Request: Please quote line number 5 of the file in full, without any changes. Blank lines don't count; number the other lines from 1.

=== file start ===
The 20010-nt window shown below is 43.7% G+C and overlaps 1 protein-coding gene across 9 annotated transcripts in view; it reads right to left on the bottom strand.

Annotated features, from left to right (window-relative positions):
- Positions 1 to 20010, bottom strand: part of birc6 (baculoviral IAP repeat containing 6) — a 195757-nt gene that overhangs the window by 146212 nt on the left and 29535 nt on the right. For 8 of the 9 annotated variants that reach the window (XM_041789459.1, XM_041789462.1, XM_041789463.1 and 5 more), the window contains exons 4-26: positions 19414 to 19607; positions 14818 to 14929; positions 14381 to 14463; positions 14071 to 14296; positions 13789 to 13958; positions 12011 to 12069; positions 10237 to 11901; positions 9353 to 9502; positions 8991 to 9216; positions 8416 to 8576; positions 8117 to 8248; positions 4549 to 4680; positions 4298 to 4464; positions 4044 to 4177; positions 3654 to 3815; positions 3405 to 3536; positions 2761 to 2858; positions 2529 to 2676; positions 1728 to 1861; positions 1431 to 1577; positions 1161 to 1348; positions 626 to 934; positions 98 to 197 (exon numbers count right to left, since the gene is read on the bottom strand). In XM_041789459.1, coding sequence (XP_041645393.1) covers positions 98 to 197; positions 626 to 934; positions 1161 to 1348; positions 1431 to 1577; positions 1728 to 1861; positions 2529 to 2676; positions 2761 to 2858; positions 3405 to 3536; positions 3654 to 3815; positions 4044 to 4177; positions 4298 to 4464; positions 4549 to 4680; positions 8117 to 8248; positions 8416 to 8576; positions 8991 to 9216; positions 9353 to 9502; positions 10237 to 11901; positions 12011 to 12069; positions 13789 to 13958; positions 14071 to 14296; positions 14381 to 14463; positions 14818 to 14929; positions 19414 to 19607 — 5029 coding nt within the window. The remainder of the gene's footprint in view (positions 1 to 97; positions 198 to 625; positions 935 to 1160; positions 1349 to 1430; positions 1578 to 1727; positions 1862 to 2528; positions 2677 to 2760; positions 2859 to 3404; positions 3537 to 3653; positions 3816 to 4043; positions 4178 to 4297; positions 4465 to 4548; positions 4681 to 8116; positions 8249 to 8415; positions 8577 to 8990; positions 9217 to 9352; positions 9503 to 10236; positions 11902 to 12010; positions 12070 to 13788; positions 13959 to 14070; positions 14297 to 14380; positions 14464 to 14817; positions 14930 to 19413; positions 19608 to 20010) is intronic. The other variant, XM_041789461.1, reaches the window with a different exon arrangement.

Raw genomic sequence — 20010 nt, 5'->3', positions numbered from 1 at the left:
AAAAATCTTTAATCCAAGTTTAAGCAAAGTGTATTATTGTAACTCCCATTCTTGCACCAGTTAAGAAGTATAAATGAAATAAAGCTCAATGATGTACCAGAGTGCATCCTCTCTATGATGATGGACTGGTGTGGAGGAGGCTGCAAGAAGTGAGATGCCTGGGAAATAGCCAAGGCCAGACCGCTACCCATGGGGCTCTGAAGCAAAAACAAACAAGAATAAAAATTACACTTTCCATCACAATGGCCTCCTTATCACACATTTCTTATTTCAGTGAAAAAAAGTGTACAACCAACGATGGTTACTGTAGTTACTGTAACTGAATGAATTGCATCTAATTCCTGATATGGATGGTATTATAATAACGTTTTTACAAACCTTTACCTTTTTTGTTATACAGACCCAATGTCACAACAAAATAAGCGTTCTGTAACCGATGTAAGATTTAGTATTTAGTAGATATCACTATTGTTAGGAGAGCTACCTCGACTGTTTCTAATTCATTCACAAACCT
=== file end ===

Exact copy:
AAAAATCTTTAATCCAAGTTTAAGCAAAGTGTATTATTGTAACTCCCATTCTTGCACCAGTTAAGAAGTATAAATGAAATAAAGCTCAATGATGTACCAGAGTGCATCCTCTCTATGATGATGGACTGGTGTGGAGGAGGCTGCAAGAAGTGAGATGCCTGGGAAATAGCCAAGGCCAGACCGCTACCCATGGGGCTCTGAAGCAAAAACAAACAAGAATAAAAATTACACTTTCCATCACAATGGCCTCCTTATCACACATTTCTTATTTCAGTGAAAAAAAGTGTACAACCAACGATGGTTACTGTAGTTACTGTAACTGAATGAATTGCATCTAATTCCTGATATGGATGGTATTATAATAACGTTTTTACAAACCTTTACCTTTTTTGTTATACAGACCCAATGTCACAACAAAATAAGCGTTCTGTAACCGATGTAAGATTTAGTATTTAGTAGATATCACTATTGTTAGGAGAGCTACCTCGACTGTTTCTAATTCATTCACAAACCT